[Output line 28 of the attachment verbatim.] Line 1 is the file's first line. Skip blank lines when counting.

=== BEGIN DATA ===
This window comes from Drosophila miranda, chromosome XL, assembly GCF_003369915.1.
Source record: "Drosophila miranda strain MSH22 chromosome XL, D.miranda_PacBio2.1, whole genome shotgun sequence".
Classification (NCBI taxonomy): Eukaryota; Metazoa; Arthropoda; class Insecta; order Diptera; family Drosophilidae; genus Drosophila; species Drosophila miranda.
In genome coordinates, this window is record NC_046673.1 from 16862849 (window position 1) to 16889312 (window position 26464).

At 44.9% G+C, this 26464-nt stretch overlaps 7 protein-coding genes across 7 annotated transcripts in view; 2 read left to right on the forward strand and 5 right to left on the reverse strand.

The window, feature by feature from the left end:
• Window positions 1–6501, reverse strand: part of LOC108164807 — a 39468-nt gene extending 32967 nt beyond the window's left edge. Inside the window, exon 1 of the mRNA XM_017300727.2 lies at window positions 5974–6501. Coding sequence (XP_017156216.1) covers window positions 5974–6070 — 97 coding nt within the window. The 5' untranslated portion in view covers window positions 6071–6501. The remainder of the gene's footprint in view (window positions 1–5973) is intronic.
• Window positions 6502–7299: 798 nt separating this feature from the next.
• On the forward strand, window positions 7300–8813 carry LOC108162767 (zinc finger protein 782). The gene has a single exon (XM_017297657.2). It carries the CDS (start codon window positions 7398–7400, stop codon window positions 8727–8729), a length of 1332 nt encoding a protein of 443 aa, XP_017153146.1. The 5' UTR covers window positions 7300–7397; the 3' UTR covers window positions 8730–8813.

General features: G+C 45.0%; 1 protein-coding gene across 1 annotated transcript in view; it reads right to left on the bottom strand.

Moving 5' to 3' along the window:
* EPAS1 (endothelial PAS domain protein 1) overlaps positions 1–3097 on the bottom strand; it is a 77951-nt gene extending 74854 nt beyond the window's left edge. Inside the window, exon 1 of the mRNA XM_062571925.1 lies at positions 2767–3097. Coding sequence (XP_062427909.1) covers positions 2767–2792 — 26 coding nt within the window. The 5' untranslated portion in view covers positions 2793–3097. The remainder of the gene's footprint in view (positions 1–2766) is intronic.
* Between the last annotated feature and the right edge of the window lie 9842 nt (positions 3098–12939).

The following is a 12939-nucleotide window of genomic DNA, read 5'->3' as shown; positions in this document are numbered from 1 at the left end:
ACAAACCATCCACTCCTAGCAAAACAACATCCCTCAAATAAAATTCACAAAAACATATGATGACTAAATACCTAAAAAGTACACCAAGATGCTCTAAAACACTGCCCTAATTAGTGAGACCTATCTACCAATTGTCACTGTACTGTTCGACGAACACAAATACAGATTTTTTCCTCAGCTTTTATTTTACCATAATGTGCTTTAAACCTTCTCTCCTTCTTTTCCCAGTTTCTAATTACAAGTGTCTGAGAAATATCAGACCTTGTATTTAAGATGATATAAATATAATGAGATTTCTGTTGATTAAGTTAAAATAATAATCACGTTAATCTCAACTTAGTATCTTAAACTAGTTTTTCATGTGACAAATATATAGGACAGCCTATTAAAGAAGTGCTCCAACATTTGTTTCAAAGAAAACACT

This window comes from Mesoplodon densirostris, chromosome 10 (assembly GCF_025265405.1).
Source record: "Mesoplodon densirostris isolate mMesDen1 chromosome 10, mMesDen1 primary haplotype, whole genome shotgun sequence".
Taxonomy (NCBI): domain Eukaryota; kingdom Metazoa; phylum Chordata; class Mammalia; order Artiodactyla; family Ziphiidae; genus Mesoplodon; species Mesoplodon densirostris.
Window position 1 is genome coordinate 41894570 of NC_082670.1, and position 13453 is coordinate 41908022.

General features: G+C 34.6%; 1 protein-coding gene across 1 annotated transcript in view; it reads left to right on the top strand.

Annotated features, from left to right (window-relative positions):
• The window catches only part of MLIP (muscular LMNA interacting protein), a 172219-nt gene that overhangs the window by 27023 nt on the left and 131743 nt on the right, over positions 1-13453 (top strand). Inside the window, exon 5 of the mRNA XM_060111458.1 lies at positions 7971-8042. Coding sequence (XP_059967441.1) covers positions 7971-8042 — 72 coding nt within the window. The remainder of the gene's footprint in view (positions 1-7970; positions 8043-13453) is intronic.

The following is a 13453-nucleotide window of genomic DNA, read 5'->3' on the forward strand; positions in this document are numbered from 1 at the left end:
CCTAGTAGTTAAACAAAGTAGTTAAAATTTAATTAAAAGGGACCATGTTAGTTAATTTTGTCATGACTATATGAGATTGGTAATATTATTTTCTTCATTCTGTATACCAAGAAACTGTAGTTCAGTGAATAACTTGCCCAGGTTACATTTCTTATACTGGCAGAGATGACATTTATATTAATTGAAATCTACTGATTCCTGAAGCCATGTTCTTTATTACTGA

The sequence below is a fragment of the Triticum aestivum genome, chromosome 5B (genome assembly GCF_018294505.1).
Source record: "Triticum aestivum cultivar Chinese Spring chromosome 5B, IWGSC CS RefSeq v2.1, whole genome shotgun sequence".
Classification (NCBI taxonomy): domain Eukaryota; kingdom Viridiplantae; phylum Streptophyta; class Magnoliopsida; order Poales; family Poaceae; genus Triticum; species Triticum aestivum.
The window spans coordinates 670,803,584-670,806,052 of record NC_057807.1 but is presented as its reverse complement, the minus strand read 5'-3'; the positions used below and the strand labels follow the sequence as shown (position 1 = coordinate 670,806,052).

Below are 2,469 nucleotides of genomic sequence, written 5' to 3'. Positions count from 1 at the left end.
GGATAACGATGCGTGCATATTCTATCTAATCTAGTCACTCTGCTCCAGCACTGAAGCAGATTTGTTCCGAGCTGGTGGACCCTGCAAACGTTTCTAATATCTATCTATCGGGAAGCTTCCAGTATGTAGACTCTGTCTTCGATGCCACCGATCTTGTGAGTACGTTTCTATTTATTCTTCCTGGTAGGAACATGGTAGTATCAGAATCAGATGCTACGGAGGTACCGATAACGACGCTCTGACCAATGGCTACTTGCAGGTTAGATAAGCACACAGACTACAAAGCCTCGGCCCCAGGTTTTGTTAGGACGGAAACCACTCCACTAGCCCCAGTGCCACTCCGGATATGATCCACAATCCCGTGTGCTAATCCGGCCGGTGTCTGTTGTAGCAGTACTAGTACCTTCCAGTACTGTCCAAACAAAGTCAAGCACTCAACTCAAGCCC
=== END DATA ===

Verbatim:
The window spans coordinates 670,803,584-670,806,052 of record NC_057807.1 but is presented as its reverse complement, the minus strand read 5'-3'; the positions used below and the strand labels follow the sequence as shown (position 1 = coordinate 670,806,052).